- A.N. Other and NHSA Webmaster
- Ship histories and stories, WWII operations, Obituaries
- RAN Ships
- None noted.
- June 2003 edition of the Naval Historical Review (all rights reserved)
JUST PRIOR TO THE START of last year’s Sydney to Hobart Yacht Race a simple ceremony was conducted from the RAN diving launch Seal as the ashes of this distinguished naval officer and yachtsman were scattered off Sydney Heads. Born in Hobart and a keen yachtsman from an early age, Stan Darling joined the RANR as a 14 year old midshipman in 1925 and was an ABC radio announcer and acoustics engineer until the outbreak of WW2. At this stage he was a lieutenant commander of nearly three years seniority and on mobilisation was appointed as Assistant Staff Officer Operations, NOIC Sydney.
His interest in acoustics lead to his application for anti-submarine training at HMAS Rushcutter, which led to posting to the Royal Navy on loan service in UK waters where his seniority (despite limited sea experience) gave him command of a group of converted A/S trawlers engaged on escorting east coast convoys through the dangerous waters of ‘E Boat Alley’. The perils included sand banks, strong tides, fog and enemy E-boats, besides own and enemy minefields. He remained in command throughout the remainder of the war in trawlers (HM Ships Loch Oskaig, Inchmarnock) corvettes (HMS Clarkia) and frigates and was to prove himself remarkably successful by sinking three U-boats. Each sinking of an enemy submarine was rewarded by the award of a DSC whilst in command of the new A/S frigate HMS Loch Killin, armed with Squid (the latest deadly ahead-throwing A/S weapon) and multiple depth charges.
The first victim was U-333, destroyed in the Plymouth area on 31 July 1944 after initial detection and a well-directed attack. A week later in the same area U-736 was detected at short range and a deliberate Squid attack forced her to the surface. This time an exciting episode ensued with Loch Killin herself under torpedo attack, which was thwarted by the countermining effect of the Squid explosions. Unable to avoid a collision, Loch Killin ran over the bow section of the U-boat but managed to save her asdic dome and propellers, coming to a grinding halt. With her stern in the air and conning tower just off the port quarter the U-boat’s surviving crew members were able to clamber onboard Loch Killin without getting their feet wet!
Excitement of a different kind occurred when passing an escorted southbound convoy in the English Channel. The nearest escort, a Dance Class Admiralty trawler HMS Quadrille, failed to observe the patrolling frigate and suddenly crossed her bows. Loch Killin’s 2,300 tons hit Quadrille 700 tons hard in the engine room and cut her almost in half. Another successful engagement with a further U-boat at night off Start Point in the English Channel on 16 April 1945 claimed destruction, with three Squid salvoes which forced the submarine to the surface with a fully jammed rudder, to be finished off by the depth charge thrower.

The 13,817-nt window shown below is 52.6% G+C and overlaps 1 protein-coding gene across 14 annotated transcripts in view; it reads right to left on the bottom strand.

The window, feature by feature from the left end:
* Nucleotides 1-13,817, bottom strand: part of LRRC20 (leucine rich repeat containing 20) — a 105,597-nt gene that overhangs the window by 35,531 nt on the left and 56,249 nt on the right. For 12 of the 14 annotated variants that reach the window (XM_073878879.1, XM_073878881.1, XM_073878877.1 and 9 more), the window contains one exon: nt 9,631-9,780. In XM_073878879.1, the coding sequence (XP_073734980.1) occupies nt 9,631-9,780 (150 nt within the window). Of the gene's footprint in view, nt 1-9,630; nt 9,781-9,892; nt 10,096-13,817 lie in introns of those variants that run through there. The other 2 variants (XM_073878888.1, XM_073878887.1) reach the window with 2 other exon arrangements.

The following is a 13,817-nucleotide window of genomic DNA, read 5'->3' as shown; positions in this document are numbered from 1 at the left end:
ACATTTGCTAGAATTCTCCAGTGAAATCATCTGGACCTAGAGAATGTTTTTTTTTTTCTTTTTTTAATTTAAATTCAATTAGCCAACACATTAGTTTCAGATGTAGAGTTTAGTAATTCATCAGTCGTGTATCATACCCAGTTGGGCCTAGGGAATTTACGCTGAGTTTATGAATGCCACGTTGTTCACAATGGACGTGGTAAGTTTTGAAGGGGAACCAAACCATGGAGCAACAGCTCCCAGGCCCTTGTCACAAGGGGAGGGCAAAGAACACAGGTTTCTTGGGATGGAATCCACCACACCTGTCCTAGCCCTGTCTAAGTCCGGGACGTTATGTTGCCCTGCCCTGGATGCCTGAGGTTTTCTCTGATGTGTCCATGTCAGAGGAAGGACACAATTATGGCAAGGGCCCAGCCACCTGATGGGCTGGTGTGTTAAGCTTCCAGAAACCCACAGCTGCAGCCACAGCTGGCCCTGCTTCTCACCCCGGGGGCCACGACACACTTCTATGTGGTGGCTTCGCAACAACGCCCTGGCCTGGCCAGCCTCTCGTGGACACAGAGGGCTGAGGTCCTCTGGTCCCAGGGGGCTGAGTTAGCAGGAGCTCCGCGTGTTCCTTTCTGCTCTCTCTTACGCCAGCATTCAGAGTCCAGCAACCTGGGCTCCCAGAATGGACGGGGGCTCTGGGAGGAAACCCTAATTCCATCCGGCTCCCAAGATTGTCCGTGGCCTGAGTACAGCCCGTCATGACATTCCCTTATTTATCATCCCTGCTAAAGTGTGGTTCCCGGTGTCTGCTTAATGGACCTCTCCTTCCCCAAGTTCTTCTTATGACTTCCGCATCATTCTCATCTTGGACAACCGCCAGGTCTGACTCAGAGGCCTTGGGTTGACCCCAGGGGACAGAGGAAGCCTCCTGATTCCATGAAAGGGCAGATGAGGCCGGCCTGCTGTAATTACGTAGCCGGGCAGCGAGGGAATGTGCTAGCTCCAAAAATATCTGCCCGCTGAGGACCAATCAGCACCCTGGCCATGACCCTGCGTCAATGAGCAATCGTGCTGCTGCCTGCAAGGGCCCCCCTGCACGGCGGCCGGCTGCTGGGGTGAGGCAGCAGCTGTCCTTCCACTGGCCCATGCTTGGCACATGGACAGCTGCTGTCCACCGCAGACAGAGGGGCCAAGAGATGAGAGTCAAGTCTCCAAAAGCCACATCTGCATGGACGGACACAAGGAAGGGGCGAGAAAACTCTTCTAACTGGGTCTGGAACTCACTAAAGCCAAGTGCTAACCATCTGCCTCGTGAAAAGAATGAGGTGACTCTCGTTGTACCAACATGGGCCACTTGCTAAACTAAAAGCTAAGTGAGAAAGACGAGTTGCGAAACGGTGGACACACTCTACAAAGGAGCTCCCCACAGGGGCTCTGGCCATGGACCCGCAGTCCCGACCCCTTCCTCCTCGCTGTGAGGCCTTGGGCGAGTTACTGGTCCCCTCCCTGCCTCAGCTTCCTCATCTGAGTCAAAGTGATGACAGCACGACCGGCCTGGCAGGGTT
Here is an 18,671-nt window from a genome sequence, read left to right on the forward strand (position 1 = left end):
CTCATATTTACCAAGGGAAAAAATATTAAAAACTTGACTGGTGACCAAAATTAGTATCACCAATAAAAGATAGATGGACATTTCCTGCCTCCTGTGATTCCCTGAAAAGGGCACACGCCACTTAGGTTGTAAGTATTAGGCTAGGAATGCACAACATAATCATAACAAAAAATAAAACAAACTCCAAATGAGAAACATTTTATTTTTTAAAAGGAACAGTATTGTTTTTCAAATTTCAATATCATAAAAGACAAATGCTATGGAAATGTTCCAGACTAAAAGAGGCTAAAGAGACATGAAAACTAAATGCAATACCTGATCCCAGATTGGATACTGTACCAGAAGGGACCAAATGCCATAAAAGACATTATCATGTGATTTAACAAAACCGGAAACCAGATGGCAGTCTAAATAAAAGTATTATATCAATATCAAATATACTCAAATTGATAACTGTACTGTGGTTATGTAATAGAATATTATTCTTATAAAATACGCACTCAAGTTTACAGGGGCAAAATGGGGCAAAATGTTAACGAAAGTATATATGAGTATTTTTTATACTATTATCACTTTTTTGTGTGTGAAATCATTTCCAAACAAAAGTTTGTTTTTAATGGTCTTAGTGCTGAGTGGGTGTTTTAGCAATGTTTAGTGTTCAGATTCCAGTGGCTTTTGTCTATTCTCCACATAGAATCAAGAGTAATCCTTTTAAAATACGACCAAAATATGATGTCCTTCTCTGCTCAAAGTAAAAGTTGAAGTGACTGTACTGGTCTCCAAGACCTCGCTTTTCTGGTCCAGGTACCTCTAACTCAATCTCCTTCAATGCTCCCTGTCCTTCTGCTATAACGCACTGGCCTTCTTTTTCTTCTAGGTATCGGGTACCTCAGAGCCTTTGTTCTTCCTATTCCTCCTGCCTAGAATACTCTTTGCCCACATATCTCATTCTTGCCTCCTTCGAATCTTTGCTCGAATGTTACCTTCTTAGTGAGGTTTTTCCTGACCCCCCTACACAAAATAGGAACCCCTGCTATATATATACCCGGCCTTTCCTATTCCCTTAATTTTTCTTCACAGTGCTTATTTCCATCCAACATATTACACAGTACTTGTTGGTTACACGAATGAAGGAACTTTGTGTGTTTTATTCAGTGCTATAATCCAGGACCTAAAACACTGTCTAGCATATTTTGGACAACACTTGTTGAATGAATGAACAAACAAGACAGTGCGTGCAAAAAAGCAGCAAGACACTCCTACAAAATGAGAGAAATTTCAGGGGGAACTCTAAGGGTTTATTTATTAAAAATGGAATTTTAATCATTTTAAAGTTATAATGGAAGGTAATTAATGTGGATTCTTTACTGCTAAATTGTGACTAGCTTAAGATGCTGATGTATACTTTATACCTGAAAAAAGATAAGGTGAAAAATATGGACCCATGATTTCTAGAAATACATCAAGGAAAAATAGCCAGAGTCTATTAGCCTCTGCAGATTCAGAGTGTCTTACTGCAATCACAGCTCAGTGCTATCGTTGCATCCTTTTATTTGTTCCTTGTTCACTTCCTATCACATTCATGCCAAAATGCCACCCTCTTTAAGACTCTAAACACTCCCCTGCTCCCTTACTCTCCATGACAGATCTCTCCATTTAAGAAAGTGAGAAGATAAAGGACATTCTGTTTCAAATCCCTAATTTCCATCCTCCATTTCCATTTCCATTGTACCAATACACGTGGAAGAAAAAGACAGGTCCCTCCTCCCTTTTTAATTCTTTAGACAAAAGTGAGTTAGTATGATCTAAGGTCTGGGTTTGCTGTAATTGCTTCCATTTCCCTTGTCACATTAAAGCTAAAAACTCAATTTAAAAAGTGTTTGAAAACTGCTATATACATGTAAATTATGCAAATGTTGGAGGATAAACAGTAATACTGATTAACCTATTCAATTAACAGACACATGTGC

As the war in Europe came to a close, Stan Darling was transferred to a sister ship, HMS Loch Lomond, to join the British Pacific Fleet, but the Japanese had surrendered by the time she reached Rangoon, Burma. He was relieved in Singapore in November 1945 and found himself stranded with about a dozen RAN sailors with little hope of reaching Australia by Christmas. A princely gesture by an RN destroyer sailing for Batavia took the Australians to join the aircraft carrier HMS Illustrious at 29 knots all the way, to make the connection and eventual homecoming for Christmas.
He resumed work with the ABC and his yachting interests, joining the Cruising Yacht Club of Australia in 1948, to begin a long and successful ocean-racing career, navigating five Sydney-Hobart winners between 1954 and 1970. Resumption of training with the RANR led to his promotion to Captain in 1953 (the first RANR officer to reach this rank), the award of the OBE in 1960 and retirement in 1961, completing a distinguished naval career spanning 40 years. Despite his own modesty, he remained in contact with fellow members of the A/S Officers’ Association and presented the annual prestigious Captain Stanley Darling Award to the most outstanding anti-submarine specialist student at HMAS Watson.